The finest known example of the group of five known 1913 Liberty Head nickels, the Eliasberg-Legend specimen, certified Proof-66 by Professional Coin Grading Service, will be on display Oct. 6-8 at the Whitman Coin and Collectibles Atlanta Expo.
Laura Sperber of Legend Numismatics and her two partners, George Huang and Bruce Morelan, purchased the coin for $4,150,000, the highest price ever paid for one of the five famed nickels, and the second-highest price for any rare coin. Only the Farouk-Fenton specimen of the 1933 $20 gold piece, which sold for $7,590,000, has sold higher.
This nickel has been displayed three other times since 2004 – once in Florida and twice on the West Coast.
This exhibit is just as special for Legend Numismatics.
“We love the classic rarities, and owning a 1913 Liberty Head nickel is unlike owning any other coin in the world,” said Sperber.
Expo general manager David Crenshaw shares Sperber’s enthusiasm. “The Whitman Coin and Collectibles Atlanta Expo is excited to provide a venue for collectors and the general public to see one of America’s greatest coins,” he said.
The 1913 Liberty Head nickel story starts with Philadelphia Mint Clerk Samuel Brown and perhaps others secretly making the nickels using Mint equipment. In 1919, Brown ran an advertisement in The Numismatist offering to buy 1913 Liberty Head nickels for $500. He exhibited them at the 1920 annual convention of the American Numismatic Association in Chicago.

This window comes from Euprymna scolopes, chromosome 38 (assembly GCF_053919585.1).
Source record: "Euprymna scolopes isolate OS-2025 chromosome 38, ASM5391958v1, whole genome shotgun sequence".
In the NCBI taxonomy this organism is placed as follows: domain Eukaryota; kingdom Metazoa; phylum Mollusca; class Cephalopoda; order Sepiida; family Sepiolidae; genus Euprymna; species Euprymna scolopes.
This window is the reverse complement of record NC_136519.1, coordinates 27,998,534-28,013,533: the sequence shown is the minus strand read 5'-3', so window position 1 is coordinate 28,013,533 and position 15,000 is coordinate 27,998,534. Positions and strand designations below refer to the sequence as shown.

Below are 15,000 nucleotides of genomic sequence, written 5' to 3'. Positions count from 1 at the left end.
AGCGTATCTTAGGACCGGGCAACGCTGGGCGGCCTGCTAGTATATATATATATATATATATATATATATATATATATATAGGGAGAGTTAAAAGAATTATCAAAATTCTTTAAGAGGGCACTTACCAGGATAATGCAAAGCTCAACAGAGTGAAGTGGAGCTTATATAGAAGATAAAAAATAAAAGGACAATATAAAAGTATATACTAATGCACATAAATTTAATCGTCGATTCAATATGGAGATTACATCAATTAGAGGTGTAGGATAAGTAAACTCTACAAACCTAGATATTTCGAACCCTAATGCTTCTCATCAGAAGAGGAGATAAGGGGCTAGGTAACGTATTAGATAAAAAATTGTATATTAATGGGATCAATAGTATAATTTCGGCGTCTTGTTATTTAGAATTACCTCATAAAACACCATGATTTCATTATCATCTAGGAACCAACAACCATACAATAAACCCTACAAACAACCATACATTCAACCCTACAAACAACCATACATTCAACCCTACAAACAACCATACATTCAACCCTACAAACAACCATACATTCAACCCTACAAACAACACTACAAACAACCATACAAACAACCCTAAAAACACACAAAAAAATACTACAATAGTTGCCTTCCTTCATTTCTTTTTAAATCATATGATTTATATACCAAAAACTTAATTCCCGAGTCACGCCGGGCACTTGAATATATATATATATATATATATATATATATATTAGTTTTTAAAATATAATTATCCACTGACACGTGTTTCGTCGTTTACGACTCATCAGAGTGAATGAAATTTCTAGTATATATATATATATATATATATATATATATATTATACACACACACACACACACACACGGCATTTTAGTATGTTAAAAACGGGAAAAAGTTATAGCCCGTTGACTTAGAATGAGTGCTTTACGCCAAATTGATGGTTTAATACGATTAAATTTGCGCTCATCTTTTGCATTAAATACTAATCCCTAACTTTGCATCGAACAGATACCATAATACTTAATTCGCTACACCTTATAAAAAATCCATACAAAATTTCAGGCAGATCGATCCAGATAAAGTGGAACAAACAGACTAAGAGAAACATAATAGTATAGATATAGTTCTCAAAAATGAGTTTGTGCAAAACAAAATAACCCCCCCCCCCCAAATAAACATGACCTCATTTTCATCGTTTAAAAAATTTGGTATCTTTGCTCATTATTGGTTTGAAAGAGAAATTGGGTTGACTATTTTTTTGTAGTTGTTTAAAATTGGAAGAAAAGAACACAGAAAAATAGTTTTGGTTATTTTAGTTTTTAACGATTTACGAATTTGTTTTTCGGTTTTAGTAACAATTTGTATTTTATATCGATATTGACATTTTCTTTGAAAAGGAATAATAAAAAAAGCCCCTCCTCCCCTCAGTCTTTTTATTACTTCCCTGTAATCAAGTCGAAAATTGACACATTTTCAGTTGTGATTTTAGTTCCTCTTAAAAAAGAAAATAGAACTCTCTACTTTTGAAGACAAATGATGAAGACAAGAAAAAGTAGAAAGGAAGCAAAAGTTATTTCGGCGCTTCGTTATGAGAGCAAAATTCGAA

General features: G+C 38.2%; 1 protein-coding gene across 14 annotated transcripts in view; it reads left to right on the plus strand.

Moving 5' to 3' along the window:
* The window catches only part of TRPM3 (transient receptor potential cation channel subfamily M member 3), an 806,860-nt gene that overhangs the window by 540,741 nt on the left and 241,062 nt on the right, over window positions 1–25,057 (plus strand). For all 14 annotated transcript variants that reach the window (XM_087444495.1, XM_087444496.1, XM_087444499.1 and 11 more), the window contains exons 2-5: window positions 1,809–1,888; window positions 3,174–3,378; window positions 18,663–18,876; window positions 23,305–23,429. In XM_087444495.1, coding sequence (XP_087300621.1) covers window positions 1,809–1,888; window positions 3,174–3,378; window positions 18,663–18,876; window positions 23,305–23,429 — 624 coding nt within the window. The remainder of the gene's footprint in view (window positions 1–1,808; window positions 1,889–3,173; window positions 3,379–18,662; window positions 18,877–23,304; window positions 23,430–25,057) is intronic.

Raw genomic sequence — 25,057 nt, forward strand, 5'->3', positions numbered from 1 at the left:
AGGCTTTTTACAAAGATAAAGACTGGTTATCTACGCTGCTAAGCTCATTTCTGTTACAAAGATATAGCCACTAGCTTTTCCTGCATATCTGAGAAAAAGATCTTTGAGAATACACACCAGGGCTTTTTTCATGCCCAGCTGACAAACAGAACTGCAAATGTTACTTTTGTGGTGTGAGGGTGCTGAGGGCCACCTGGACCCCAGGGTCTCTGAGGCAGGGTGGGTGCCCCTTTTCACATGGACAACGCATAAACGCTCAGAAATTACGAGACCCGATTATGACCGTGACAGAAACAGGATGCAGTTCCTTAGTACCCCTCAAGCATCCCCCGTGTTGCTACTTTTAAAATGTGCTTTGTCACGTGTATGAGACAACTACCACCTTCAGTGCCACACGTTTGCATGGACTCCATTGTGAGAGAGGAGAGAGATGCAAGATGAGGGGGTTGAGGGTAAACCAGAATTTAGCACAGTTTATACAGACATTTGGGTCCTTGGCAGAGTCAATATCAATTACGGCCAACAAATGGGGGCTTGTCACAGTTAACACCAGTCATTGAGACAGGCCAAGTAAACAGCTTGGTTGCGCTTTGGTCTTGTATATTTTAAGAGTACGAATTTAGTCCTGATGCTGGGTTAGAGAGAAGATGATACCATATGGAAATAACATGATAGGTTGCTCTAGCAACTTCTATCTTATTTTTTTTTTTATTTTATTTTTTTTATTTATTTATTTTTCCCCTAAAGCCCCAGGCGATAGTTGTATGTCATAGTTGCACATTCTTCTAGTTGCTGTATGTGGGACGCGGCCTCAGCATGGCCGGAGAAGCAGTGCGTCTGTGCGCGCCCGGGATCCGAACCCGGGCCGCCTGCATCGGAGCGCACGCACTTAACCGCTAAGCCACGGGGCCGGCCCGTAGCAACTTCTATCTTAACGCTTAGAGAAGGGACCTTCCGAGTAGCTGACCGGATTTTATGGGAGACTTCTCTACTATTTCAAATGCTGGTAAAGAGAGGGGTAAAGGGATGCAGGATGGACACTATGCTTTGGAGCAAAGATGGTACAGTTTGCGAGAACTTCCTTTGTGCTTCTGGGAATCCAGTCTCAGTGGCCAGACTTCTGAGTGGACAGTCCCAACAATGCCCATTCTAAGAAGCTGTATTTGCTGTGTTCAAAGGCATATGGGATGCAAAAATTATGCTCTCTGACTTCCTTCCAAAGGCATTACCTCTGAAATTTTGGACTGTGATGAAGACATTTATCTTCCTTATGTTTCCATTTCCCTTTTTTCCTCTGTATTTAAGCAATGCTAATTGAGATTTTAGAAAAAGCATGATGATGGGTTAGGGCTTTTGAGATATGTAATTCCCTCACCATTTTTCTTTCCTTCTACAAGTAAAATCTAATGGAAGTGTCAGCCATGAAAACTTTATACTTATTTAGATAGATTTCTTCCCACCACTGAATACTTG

Regardless of the circumstances surrounding how the 1913 Liberty Head nickels came into existence, they remain today in the U.S. coinage spotlight.
The last time all five 1913 Liberty Head nickels were sold as a set was in 1942, to Eric P. Newman and B.G. Johnson. Afterwards, it was broken up and each coin went its separate way.
The 1913 nickel has been much in the news since 2003 when a long-lost example surfaced in the hands of the family of the last known owner at the American Numismatic Association Convention. That story has helped motivate continuing interest in the rarity and has probably contributed to its escalating price. Collectors have thronged shows where the nickel has been exhibited.
In addition to this and other exhibits, the Expo will feature educational seminars, a collaborative auction by Stack’s and American Numismatic Rarities, a special program for young collectors, and book signings by the leading authors in the business.
The Expo opens at 10 a.m., Thursday, Oct. 6 at the Cobb Galleria Centre. Admission is free.
For the latest information about the Expo and next year’s shows, visit www.WhitmanExpo.com.